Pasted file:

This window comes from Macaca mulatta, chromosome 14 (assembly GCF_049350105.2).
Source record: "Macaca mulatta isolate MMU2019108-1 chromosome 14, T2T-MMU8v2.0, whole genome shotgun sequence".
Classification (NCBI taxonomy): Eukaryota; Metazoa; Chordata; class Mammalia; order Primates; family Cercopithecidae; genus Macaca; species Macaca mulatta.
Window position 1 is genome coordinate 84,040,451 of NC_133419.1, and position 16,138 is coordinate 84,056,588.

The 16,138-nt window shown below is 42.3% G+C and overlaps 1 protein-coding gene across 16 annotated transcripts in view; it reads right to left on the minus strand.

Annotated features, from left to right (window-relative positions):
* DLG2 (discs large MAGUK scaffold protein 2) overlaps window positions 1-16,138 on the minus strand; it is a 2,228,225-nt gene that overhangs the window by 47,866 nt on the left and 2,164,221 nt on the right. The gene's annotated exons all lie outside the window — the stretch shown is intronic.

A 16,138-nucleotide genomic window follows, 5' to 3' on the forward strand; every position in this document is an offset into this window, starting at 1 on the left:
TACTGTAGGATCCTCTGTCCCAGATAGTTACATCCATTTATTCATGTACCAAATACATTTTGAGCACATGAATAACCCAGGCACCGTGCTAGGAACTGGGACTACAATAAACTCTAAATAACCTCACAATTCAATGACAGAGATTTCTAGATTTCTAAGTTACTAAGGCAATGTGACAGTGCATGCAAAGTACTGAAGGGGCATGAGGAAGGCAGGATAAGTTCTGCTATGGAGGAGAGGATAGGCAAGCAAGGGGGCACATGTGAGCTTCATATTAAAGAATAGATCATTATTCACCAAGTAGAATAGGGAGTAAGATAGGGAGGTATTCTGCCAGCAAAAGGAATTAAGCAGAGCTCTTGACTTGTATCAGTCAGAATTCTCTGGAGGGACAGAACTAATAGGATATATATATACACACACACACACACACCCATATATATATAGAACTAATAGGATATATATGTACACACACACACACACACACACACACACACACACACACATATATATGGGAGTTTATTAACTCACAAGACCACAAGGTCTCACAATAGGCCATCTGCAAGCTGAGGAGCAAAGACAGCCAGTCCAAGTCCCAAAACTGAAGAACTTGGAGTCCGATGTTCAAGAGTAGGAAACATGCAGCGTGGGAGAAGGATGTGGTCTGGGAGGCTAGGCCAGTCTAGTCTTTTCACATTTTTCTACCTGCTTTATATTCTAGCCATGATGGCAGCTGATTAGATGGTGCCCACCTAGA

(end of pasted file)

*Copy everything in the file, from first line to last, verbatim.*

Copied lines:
This window comes from Macaca mulatta, chromosome 14 (assembly GCF_049350105.2).
Source record: "Macaca mulatta isolate MMU2019108-1 chromosome 14, T2T-MMU8v2.0, whole genome shotgun sequence".
Classification (NCBI taxonomy): Eukaryota; Metazoa; Chordata; class Mammalia; order Primates; family Cercopithecidae; genus Macaca; species Macaca mulatta.
Window position 1 is genome coordinate 84,040,451 of NC_133419.1, and position 16,138 is coordinate 84,056,588.

The 16,138-nt window shown below is 42.3% G+C and overlaps 1 protein-coding gene across 16 annotated transcripts in view; it reads right to left on the minus strand.

Annotated features, from left to right (window-relative positions):
* DLG2 (discs large MAGUK scaffold protein 2) overlaps window positions 1-16,138 on the minus strand; it is a 2,228,225-nt gene that overhangs the window by 47,866 nt on the left and 2,164,221 nt on the right. The gene's annotated exons all lie outside the window — the stretch shown is intronic.

A 16,138-nucleotide genomic window follows, 5' to 3' on the forward strand; every position in this document is an offset into this window, starting at 1 on the left:
TACTGTAGGATCCTCTGTCCCAGATAGTTACATCCATTTATTCATGTACCAAATACATTTTGAGCACATGAATAACCCAGGCACCGTGCTAGGAACTGGGACTACAATAAACTCTAAATAACCTCACAATTCAATGACAGAGATTTCTAGATTTCTAAGTTACTAAGGCAATGTGACAGTGCATGCAAAGTACTGAAGGGGCATGAGGAAGGCAGGATAAGTTCTGCTATGGAGGAGAGGATAGGCAAGCAAGGGGGCACATGTGAGCTTCATATTAAAGAATAGATCATTATTCACCAAGTAGAATAGGGAGTAAGATAGGGAGGTATTCTGCCAGCAAAAGGAATTAAGCAGAGCTCTTGACTTGTATCAGTCAGAATTCTCTGGAGGGACAGAACTAATAGGATATATATATACACACACACACACACACCCATATATATATAGAACTAATAGGATATATATGTACACACACACACACACACACACACACACACACACACACATATATATGGGAGTTTATTAACTCACAAGACCACAAGGTCTCACAATAGGCCATCTGCAAGCTGAGGAGCAAAGACAGCCAGTCCAAGTCCCAAAACTGAAGAACTTGGAGTCCGATGTTCAAGAGTAGGAAACATGCAGCGTGGGAGAAGGATGTGGTCTGGGAGGCTAGGCCAGTCTAGTCTTTTCACATTTTTCTACCTGCTTTATATTCTAGCCATGATGGCAGCTGATTAGATGGTGCCCACCTAGA